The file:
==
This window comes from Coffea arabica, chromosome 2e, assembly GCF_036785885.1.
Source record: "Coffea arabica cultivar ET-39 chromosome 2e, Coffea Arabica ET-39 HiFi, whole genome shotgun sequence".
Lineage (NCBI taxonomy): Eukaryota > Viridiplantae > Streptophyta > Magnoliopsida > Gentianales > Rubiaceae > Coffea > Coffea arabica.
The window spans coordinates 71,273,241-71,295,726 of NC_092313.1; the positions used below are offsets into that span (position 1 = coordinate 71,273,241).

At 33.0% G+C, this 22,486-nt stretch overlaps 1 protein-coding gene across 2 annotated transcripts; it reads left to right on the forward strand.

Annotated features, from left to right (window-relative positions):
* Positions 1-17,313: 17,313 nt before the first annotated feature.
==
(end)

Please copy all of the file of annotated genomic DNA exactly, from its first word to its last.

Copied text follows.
This window comes from Coffea arabica, chromosome 2e, assembly GCF_036785885.1.
Source record: "Coffea arabica cultivar ET-39 chromosome 2e, Coffea Arabica ET-39 HiFi, whole genome shotgun sequence".
Lineage (NCBI taxonomy): Eukaryota > Viridiplantae > Streptophyta > Magnoliopsida > Gentianales > Rubiaceae > Coffea > Coffea arabica.
The window spans coordinates 71,273,241-71,295,726 of NC_092313.1; the positions used below are offsets into that span (position 1 = coordinate 71,273,241).

At 33.0% G+C, this 22,486-nt stretch overlaps 1 protein-coding gene across 2 annotated transcripts; it reads left to right on the forward strand.

Annotated features, from left to right (window-relative positions):
* Positions 1-17,313: 17,313 nt before the first annotated feature.